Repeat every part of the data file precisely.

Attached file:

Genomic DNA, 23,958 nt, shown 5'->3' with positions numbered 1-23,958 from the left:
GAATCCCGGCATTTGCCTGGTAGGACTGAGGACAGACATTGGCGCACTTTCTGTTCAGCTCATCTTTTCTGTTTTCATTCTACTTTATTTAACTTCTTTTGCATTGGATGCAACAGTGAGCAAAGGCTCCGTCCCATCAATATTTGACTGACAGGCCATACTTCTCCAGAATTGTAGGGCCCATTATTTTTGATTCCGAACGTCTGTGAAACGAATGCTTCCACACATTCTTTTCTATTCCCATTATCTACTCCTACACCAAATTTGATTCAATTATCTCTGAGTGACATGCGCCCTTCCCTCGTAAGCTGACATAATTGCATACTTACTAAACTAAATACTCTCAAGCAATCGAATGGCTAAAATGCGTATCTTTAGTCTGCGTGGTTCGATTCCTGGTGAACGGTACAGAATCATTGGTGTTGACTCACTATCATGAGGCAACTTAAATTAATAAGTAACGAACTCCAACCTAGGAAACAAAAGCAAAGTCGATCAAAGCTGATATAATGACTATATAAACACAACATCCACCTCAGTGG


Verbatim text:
Genomic DNA, 23,958 nt, shown 5'->3' with positions numbered 1-23,958 from the left:
GAATCCCGGCATTTGCCTGGTAGGACTGAGGACAGACATTGGCGCACTTTCTGTTCAGCTCATCTTTTCTGTTTTCATTCTACTTTATTTAACTTCTTTTGCATTGGATGCAACAGTGAGCAAAGGCTCCGTCCCATCAATATTTGACTGACAGGCCATACTTCTCCAGAATTGTAGGGCCCATTATTTTTGATTCCGAACGTCTGTGAAACGAATGCTTCCACACATTCTTTTCTATTCCCATTATCTACTCCTACACCAAATTTGATTCAATTATCTCTGAGTGACATGCGCCCTTCCCTCGTAAGCTGACATAATTGCATACTTACTAAACTAAATACTCTCAAGCAATCGAATGGCTAAAATGCGTATCTTTAGTCTGCGTGGTTCGATTCCTGGTGAACGGTACAGAATCATTGGTGTTGACTCACTATCATGAGGCAACTTAAATTAATAAGTAACGAACTCCAACCTAGGAAACAAAAGCAAAGTCGATCAAAGCTGATATAATGACTATATAAACACAACATCCACCTCAGTGG